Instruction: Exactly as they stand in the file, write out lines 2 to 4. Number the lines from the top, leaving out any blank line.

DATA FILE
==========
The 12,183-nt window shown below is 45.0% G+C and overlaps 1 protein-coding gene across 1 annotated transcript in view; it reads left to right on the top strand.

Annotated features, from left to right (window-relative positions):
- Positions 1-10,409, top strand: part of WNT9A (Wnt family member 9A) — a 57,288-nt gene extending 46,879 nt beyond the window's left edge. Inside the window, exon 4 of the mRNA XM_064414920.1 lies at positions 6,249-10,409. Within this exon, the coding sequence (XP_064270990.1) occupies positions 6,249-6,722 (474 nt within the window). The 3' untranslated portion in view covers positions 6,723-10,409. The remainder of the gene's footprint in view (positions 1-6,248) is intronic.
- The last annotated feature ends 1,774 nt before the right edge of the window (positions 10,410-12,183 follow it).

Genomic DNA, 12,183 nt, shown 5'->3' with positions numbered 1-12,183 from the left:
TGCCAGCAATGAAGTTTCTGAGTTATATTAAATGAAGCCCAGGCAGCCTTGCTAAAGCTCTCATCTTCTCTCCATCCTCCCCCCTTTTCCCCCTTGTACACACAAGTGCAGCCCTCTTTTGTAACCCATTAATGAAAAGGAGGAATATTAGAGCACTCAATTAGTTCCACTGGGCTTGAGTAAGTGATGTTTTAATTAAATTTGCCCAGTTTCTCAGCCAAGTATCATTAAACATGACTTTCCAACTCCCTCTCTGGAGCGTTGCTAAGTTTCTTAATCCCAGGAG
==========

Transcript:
Annotated features, from left to right (window-relative positions):
- Positions 1-10,409, top strand: part of WNT9A (Wnt family member 9A) — a 57,288-nt gene extending 46,879 nt beyond the window's left edge. Inside the window, exon 4 of the mRNA XM_064414920.1 lies at positions 6,249-10,409. Within this exon, the coding sequence (XP_064270990.1) occupies positions 6,249-6,722 (474 nt within the window). The 3' untranslated portion in view covers positions 6,723-10,409. The remainder of the gene's footprint in view (positions 1-6,248) is intronic.
- The last annotated feature ends 1,774 nt before the right edge of the window (positions 10,410-12,183 follow it).